SOME DAYS I WONDER
if when I walk to the cabinet
for shredded wheat and a bowl,
if while pouring milk, these are
the thoughts of God. And
some days how beautiful are
these thoughts, redbird perched
on a feeder, hummingbirds
swarmed around sugar waters.
Yet how dark when cancer strikes—
slowly killing her prey, or when
a car snaps the backbone
of a passenger. I think about God,
thinking out our lives, and I
wonder if perhaps out of love,
his thoughts permit our thoughts
to do the same for unknown
creatures on unknown planets,
or star rock? If we can think
long and hard and send them to
the kitchen for a box of shredded
wheat and a bowl? If we can
choose not to think about cancer,
or their cars snapping?
Everything on earth
A pale pink
or purple passionflower that
gives life to the hummingbird
or as the bee
to the fuchsia—
or as the fuchsia
to the seed.
in their bloodstained fur
into necks and ribs,
tearing and pulling,
onto the ground—
yet out of the wolves
How could such viciousness bring virtue?
When vegetation is lost within
the stomach of the elk
when the flourished life
of the forest floor
is no more—
of the wolves’ kill
Emerge the beavers, and
AT THE EDGE OF THE LAKE LOOKING OUT
There is never enough time, it seems,
to do everything desired. This world moves
like a swift gull overhead, as I sit
at the edge of this lake looking out.
I could run after heron and egret,
but what good would that serve? I could
chase after the peaceful swan,
but what purpose would she hold if I caught her?
I could exchange this gift of now for chasing,
is a different kind of day. It reminds me
that chasing does not mean a better life.
It tells me, out in this field,
that I only have to lend my eye
to the mallard and muscovy to be prosperous.
That I only have to sit and let this monarch—
in this warm afternoon of spring— land
on my shoulder to be blessed. I’m learning
that a full life is not attained by doing. Sometimes
it’s attained by being.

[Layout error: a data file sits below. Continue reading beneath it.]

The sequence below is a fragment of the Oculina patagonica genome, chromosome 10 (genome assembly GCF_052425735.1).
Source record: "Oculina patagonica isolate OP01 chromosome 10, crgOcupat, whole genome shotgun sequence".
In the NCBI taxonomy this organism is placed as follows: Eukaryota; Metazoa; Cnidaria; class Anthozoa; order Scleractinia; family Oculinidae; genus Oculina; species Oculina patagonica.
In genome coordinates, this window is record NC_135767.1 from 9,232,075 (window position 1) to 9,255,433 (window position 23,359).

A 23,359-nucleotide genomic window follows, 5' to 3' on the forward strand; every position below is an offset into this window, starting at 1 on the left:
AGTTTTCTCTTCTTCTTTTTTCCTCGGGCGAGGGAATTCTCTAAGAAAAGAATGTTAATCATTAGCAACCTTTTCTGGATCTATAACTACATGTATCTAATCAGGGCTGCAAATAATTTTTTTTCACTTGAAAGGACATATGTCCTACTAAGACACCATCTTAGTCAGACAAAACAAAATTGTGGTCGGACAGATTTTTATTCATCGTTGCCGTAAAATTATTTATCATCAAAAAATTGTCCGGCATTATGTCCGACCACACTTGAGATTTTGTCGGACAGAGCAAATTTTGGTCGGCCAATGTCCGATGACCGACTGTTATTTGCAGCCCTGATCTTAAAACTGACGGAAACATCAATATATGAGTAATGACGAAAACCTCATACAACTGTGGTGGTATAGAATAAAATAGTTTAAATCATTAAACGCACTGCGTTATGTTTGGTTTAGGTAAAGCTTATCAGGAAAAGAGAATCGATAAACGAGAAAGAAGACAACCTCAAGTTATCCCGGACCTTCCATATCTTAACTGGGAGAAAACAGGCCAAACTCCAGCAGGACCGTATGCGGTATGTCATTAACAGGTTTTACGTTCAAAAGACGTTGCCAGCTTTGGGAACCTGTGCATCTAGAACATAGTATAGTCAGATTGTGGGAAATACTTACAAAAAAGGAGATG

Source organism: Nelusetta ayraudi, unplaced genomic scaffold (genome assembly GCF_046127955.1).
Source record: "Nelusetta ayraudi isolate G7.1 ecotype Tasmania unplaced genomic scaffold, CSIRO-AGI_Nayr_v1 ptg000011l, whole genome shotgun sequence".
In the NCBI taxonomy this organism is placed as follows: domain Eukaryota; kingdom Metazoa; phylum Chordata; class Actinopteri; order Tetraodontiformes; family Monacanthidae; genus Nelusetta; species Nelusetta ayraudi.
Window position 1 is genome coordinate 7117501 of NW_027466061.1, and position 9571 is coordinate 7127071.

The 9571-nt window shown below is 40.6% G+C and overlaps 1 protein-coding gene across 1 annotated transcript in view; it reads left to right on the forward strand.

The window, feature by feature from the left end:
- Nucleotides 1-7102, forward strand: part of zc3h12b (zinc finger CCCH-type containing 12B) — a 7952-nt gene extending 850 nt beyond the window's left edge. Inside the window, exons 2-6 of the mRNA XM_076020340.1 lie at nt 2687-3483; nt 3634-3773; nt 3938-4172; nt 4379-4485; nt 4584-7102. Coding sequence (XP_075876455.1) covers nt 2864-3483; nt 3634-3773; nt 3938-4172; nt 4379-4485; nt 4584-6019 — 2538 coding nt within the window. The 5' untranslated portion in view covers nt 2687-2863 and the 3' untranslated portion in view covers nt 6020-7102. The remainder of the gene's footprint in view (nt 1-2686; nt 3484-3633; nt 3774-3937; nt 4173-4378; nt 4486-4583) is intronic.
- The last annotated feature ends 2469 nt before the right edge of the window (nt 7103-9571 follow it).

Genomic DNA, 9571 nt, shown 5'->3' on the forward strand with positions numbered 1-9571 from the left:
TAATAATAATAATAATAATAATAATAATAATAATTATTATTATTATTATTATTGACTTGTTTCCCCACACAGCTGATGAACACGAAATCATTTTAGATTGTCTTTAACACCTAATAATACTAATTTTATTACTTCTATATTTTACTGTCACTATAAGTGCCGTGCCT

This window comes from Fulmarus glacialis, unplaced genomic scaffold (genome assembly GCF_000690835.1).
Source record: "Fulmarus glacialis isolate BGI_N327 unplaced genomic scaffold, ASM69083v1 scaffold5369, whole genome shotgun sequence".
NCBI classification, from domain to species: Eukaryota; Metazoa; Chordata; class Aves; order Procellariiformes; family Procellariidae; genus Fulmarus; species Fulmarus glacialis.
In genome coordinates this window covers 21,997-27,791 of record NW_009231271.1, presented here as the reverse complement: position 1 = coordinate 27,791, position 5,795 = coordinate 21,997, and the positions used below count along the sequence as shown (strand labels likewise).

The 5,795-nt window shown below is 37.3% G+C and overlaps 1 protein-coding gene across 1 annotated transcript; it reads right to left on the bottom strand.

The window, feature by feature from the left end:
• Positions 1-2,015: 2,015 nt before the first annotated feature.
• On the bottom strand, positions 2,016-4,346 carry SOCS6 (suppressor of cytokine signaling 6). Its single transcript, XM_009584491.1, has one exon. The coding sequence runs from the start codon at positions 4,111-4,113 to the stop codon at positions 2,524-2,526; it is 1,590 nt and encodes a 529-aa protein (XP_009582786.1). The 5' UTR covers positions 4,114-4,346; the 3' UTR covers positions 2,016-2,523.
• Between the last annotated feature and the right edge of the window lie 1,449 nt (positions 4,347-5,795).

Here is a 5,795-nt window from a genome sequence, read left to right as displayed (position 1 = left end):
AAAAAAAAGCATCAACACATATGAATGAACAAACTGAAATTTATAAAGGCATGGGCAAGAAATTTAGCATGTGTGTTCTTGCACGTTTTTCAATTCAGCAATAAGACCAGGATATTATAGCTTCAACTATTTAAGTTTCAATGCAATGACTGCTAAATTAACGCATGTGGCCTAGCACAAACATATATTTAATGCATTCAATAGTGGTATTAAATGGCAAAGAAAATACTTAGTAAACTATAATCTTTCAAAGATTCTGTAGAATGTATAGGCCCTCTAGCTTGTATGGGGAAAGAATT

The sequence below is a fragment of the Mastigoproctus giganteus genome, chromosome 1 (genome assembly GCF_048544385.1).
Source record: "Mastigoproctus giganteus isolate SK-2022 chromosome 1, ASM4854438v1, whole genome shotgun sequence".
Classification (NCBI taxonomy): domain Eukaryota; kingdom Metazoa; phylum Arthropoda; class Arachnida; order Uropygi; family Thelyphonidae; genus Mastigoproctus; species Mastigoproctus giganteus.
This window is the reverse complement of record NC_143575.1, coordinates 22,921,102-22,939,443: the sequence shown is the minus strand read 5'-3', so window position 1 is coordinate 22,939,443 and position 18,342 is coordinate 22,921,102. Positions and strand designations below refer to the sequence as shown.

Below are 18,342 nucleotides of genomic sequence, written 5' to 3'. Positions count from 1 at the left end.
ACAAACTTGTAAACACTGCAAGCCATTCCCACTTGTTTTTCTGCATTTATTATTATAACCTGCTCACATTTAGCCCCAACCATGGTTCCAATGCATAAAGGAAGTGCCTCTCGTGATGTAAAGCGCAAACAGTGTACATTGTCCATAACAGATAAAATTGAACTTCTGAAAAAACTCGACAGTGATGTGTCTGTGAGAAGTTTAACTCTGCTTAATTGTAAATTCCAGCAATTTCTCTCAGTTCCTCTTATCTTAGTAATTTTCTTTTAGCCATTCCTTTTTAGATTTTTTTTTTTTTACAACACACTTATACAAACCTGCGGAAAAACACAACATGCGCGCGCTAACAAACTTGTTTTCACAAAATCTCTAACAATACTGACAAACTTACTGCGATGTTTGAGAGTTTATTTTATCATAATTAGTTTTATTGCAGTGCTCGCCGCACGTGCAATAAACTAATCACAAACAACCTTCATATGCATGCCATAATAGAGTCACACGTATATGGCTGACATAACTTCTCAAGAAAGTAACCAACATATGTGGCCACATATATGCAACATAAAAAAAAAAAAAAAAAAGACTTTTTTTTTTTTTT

Pull yourself from the busy world and sit with me.
Come, let us watch, as it flaps its wing and floats by!
I do not need to go to the pond: She is
in her white slacks and white button up,
with white apron. She pulls out a chair next to
us and sits with legs crossed at a table.
Her neck bows as she works—placing a
spoon on a layer of napkin, then a fork,
she takes one corner to the other, presses it
with her hand, rolls it precisely the same
way each time, then places it on a pile.
She pays no attention to any of us, not the busy
hostess on her phone, not the construction worker
who has come to feast at the buffet. She, is in
reverie, as if at the edge of her
own pond. She moves gracefully
to those eating behind her, she is preening her
wings—Oh, this waitress, this swan.
When I was 10 I begged
to crochet me an afghan.
Not because I thought
they were comfortable,
but because I wanted
something to remember
her by. Now, that I am
32, the afghan so neatly
draped over my bed
reminds me of her every
morning: the way that she
sat in the old chair with
needle and thread; the
way that she pushed and
pulled her life into the
afghan, so that now she is
gone I feel her warm me—
when the night comes,
when the house gets cold
and I grab it, and cuddle up.
Ahrend Torrey is a poet and painter. He is a creative writing graduate from Wilkes University in Wilkes-Barre, Pennsylvania. When he is not writing or teaching English in New Orleans, he enjoys the simpler things in life, like walking around Bayou St. John with his partner, Jonathan, and their two rat terriers Dichter and Dova.
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